The second half of the 1960s was the heyday for the Cybermen, but their fourth outing is lacking. The Wheel in Space sees the Second Doctor and Jamie discover a group of Cybermen on an abandoned space station who wish to use it as a beacon for their invasion fleet. While plot details and some clips remain, most of The Wheel in Space is among Doctor Who‘s many missing episodes. Nevertheless, what does remain offers a clear picture of the plot, and it’s Cybermen up to their usual tricks. While it’s improved by the introduction of Zoe, it does little to move the Cybermen forward after so many appearances.

7 Attack Of The Cybermen (1985)

The Doctor shoots a Cyberman in Doctor Who

The Sixth Doctor’s tenure was marred by story controversy, though his sole Cybermen encounter in Attack of the Cybermen was an improvement, but only incrementally. In the story, the Cybermen plan to destroy Earth by redirecting Halley’s Comet, thus preventing the destruction of their home world, Mondas. The two-part serial earns points by hearkening back to earlier Cybermen stories, and the return of Lytton peps up the otherwise dour outing. However, it suffers from its extended episode length, and the Sixth Doctor’s personality gives the audience very little to latch onto emotionally.

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6 Revenge Of The Cybermen (1975)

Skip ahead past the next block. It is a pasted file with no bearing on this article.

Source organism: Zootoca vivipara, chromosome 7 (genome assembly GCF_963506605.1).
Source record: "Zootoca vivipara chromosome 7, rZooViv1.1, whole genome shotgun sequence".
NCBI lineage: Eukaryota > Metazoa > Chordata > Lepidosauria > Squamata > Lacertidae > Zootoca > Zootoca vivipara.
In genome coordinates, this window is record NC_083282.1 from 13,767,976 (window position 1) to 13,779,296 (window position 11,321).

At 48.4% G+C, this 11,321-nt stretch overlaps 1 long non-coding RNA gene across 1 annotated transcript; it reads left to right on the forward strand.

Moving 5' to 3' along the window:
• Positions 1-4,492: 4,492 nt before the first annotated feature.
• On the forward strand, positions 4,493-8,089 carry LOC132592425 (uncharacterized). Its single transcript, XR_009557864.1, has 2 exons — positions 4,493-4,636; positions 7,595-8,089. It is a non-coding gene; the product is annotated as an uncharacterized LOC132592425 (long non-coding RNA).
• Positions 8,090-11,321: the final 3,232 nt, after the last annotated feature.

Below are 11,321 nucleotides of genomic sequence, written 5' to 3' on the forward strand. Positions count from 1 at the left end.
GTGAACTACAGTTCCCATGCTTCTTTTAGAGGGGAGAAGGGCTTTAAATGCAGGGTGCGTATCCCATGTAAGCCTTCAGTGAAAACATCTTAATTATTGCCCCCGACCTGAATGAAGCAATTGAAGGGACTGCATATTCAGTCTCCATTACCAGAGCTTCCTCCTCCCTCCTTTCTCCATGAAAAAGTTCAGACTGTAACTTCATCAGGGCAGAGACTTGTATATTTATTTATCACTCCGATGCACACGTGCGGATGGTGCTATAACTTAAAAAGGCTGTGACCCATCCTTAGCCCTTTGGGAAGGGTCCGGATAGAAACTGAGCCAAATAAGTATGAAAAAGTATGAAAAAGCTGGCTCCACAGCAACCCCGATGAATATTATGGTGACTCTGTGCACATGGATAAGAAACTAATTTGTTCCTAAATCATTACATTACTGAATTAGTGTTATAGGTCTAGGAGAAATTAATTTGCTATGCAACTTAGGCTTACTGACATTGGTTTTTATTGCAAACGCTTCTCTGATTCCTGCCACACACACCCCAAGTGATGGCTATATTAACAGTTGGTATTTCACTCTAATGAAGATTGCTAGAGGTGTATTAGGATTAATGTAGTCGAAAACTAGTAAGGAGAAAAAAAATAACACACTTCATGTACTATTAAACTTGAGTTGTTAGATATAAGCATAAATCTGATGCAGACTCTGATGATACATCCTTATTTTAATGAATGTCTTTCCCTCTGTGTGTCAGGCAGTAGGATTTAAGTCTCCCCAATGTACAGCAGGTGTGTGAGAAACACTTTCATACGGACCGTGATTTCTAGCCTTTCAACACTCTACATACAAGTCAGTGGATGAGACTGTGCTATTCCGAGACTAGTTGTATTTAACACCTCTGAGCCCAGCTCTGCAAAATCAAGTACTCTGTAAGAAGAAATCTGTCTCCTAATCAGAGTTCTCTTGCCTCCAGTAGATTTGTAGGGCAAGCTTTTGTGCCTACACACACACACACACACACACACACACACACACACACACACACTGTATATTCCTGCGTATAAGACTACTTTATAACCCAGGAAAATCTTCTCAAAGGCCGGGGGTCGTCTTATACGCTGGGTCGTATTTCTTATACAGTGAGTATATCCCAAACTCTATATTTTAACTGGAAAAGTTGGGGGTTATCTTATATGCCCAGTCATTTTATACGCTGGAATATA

A Cybermen leader holds a device in Doctor Who

The Fourth Doctor was beloved for his eccentricity, and the only Cybermen encounter in the 1970s pitted him against his old foe once again. Revenge of the Cybermen chronicles the silver villains’ plan to destroy the planet Voga because its gold properties make it lethal to them. Revenge of the Cybermen is a callback to the earlier serial The Ark in Space, which gives season 12 continuity, but the story is also reminiscent of the padded-out ’60s era. Very little actually happens from episode to episode, and its four parts still feel stretched out. Even so, the personality of Sara Jane, Harry, and the Doctor keep things lively.

5 The Tenth Planet (1966)

Krail observes his surroundings in The Tenth Planet.

The Tenth Planet is a notable serial for several reasons, not the least of which was the debut of the Cybermen and Doctor Who‘s first-ever regeneration. Set in 1986, the story sees the Doctor arrive on Earth’s twin planet, Mondas, where he encounters a race of cybernetic organisms. Though the Cybermen of The Tenth Planet are nearly unrecognizable compared to modern incarnations, their more human-like appearance makes them creepier. The four-part story builds tension well, and the regeneration is a legendary sci-fi moment. Unfortunately, the final episode is missing in its original form and was recreated using animation in 2013.

4 Tomb Of The Cybermen (1967)

The Cybermen emerge from slumber in Tomb of the Cybermen